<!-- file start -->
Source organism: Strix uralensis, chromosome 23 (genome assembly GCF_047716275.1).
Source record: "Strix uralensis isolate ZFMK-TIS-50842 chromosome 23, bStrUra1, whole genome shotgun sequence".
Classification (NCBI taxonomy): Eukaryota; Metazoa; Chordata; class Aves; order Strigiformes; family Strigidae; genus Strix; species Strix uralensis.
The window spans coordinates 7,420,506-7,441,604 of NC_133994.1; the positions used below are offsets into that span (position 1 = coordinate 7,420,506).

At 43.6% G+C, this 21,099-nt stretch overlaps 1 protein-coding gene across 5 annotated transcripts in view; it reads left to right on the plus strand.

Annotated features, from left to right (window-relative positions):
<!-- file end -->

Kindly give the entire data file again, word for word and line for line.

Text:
Source organism: Strix uralensis, chromosome 23 (genome assembly GCF_047716275.1).
Source record: "Strix uralensis isolate ZFMK-TIS-50842 chromosome 23, bStrUra1, whole genome shotgun sequence".
Classification (NCBI taxonomy): Eukaryota; Metazoa; Chordata; class Aves; order Strigiformes; family Strigidae; genus Strix; species Strix uralensis.
The window spans coordinates 7,420,506-7,441,604 of NC_133994.1; the positions used below are offsets into that span (position 1 = coordinate 7,420,506).

At 43.6% G+C, this 21,099-nt stretch overlaps 1 protein-coding gene across 5 annotated transcripts in view; it reads left to right on the plus strand.

Annotated features, from left to right (window-relative positions):